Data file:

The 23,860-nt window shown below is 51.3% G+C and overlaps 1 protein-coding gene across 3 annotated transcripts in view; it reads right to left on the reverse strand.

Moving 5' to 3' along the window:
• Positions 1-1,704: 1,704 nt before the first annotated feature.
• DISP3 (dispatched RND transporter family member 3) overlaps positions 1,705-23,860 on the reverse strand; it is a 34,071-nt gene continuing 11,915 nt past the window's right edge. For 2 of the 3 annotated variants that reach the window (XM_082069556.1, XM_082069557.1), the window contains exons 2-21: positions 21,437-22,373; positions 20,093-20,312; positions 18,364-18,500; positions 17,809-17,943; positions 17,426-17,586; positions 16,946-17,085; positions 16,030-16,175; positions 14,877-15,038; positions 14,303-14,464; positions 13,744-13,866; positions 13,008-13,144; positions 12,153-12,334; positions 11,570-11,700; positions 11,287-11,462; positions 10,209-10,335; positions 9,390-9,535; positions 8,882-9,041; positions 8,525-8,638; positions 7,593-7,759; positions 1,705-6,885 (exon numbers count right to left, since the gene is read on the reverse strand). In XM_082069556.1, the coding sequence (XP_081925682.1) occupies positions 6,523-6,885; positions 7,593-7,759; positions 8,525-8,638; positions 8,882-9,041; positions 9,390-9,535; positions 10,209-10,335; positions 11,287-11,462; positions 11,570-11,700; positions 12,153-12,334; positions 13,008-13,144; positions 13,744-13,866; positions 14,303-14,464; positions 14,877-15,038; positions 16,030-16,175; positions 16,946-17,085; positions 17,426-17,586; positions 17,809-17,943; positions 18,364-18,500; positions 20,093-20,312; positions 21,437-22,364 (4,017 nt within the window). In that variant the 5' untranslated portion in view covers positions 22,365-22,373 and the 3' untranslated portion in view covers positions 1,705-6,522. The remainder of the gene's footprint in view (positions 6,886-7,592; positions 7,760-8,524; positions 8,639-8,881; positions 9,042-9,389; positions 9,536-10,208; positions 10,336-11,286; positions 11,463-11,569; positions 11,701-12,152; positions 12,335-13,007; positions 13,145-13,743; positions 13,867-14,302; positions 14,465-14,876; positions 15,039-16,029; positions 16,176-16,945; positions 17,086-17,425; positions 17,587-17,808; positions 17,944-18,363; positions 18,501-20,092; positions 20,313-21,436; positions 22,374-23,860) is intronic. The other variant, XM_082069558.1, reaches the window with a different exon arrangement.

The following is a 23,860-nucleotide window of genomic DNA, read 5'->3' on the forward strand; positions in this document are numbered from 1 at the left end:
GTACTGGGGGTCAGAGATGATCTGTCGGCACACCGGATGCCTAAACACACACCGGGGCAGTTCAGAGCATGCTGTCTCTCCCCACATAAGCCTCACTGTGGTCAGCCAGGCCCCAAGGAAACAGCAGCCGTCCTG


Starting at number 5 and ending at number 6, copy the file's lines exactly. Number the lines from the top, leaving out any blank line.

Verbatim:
The following is a 23,860-nucleotide window of genomic DNA, read 5'->3' on the forward strand; positions in this document are numbered from 1 at the left end:
GTACTGGGGGTCAGAGATGATCTGTCGGCACACCGGATGCCTAAACACACACCGGGGCAGTTCAGAGCATGCTGTCTCTCCCCACATAAGCCTCACTGTGGTCAGCCAGGCCCCAAGGAAACAGCAGCCGTCCTG